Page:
10. Frederic S. Mishkin, 2000. "Inflation Targeting in Emerging Market Countries," NBER Working Papers 7618, National Bureau of Economic Research, Inc.
  11. International Monetary Fund, 2001. "Labor Markets in Hard-Peg Accession Countries: The Baltics and Bulgaria," IMF Staff Country Reports 01/100, International Monetary Fund.
  12. Kenneth N. Kuttner & Adam S. Posen, 2001. "Beyond Bipolar: A Three-Dimensional Assessment of Monetary Frameworks," Working Paper Series WP01-7, Peterson Institute for International Economics.
  13. Reinhart, Carmen & Calvo, Guillermo, 2002. "Fear of floating," MPRA Paper 14000, University Library of Munich, Germany.
  14. Robert J. Barro & David B. Gordon, 1983. "Rules, Discretion and Reputation in a Model of Monetary Policy," NBER Working Papers 1079, National Bureau of Economic Research, Inc.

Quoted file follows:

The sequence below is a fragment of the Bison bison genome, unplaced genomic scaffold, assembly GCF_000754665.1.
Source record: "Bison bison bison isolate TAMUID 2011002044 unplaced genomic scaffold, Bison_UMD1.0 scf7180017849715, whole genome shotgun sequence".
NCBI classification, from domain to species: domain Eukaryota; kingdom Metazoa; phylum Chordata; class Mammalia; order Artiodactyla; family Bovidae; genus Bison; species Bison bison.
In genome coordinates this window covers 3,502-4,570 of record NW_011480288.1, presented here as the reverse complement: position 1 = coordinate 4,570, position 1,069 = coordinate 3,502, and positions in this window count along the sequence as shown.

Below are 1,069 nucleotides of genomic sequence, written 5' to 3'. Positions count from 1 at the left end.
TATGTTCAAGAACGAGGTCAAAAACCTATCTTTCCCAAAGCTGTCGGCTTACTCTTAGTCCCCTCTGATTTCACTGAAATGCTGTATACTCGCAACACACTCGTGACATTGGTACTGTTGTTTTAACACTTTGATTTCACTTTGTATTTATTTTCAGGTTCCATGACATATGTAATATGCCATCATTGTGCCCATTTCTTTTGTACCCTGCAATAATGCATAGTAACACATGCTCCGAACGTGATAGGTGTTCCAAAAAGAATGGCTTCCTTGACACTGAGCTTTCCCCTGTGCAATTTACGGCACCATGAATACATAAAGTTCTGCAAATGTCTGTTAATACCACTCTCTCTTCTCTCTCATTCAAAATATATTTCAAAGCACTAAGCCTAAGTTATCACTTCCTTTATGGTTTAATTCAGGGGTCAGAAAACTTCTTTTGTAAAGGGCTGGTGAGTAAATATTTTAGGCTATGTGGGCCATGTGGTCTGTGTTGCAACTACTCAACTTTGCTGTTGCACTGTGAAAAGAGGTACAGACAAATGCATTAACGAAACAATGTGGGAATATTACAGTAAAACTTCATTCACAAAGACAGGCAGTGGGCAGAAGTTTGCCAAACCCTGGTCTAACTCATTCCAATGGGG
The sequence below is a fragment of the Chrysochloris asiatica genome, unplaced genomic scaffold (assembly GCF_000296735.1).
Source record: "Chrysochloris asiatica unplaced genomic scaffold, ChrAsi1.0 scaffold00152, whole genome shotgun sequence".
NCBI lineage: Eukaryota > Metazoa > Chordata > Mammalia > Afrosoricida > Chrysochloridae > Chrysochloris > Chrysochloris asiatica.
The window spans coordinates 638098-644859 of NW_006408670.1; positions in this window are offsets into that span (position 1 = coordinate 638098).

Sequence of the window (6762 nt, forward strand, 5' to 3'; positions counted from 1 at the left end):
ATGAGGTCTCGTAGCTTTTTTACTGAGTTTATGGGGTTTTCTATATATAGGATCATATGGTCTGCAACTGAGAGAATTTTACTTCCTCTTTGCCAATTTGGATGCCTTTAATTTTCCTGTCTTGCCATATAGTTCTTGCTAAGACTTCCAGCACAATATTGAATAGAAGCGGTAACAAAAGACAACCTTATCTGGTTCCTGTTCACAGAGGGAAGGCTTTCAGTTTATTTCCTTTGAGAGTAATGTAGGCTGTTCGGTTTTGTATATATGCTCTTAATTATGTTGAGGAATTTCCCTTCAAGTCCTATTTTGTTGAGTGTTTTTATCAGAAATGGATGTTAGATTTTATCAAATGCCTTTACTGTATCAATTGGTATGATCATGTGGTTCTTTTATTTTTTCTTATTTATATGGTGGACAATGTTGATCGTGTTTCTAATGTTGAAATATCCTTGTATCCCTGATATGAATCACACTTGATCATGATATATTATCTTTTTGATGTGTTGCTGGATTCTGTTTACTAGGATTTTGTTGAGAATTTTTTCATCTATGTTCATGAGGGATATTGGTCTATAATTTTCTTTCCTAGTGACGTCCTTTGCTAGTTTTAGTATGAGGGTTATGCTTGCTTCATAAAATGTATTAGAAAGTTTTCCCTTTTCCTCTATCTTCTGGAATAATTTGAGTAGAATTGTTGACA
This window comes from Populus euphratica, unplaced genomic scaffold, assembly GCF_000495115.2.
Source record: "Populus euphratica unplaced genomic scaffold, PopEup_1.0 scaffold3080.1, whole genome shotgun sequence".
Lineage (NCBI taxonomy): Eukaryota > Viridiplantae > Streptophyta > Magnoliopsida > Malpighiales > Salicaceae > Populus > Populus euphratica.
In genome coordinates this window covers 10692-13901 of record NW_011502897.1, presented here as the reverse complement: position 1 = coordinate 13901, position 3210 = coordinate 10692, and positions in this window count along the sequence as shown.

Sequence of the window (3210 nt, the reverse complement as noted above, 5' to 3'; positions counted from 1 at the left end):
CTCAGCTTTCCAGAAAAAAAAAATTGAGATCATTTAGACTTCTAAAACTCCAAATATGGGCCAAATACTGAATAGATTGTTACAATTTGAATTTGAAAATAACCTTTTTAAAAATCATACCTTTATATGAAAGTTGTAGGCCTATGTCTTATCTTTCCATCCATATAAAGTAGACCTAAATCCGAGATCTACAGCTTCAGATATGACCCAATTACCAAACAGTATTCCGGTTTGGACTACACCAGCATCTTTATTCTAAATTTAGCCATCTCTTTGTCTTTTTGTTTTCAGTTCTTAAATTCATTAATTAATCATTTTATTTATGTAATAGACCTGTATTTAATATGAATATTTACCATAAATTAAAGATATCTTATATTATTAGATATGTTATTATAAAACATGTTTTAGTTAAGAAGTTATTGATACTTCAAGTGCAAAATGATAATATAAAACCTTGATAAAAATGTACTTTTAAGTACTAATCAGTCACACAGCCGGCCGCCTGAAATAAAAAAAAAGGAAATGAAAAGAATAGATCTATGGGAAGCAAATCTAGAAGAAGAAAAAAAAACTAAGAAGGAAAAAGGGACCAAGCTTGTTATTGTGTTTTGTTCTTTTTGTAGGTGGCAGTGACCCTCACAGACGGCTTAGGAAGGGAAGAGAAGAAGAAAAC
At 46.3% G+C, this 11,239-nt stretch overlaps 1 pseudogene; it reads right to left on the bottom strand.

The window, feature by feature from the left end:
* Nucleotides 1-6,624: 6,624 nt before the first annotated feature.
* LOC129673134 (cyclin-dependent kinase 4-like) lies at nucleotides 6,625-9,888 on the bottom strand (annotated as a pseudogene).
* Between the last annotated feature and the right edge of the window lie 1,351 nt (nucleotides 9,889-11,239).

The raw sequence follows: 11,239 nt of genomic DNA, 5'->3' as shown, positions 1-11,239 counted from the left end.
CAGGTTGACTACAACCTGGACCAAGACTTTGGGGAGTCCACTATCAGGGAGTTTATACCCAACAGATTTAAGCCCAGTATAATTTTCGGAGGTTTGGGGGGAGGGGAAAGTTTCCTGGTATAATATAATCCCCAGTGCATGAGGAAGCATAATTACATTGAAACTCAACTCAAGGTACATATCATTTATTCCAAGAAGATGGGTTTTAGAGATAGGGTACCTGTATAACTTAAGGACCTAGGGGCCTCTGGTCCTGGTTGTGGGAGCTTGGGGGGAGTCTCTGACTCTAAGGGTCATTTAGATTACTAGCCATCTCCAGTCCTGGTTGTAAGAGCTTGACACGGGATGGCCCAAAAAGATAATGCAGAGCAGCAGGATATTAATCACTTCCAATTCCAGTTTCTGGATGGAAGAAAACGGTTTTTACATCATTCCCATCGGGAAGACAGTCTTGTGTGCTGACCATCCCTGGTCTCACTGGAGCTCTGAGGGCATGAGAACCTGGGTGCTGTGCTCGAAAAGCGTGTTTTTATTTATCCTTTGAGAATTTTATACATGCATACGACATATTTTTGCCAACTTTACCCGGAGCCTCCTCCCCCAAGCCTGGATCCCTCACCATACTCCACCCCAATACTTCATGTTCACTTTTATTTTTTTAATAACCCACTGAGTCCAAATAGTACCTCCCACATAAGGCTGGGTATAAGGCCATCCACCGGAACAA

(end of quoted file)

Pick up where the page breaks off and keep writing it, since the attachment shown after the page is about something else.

15. Frankel, Jeffrey A. & Rose, Andrew K., 1997. "Is EMU more justifiable ex post than ex ante?," European Economic Review, Elsevier, vol. 41(3-5), pages 753-760, April.
  16. Eduardo Levy-Yeyati & Federico Sturzenegger, 2003. "To Float or to Fix: Evidence on the Impact of Exchange Rate Regimes on Growth," American Economic Review, American Economic Association, vol. 93(4), pages 1173-1193, September.
  17. Jacob De Haan & Helge Berger & Erik Van Fraassen, 2001. "How to Reduce Inflation: An Independent Central Bank or A Currency Board? The Experience of the Baltic Countries," LICOS Discussion Papers 9601, LICOS - Centre for Institutions and Economic Performance, KU Leuven.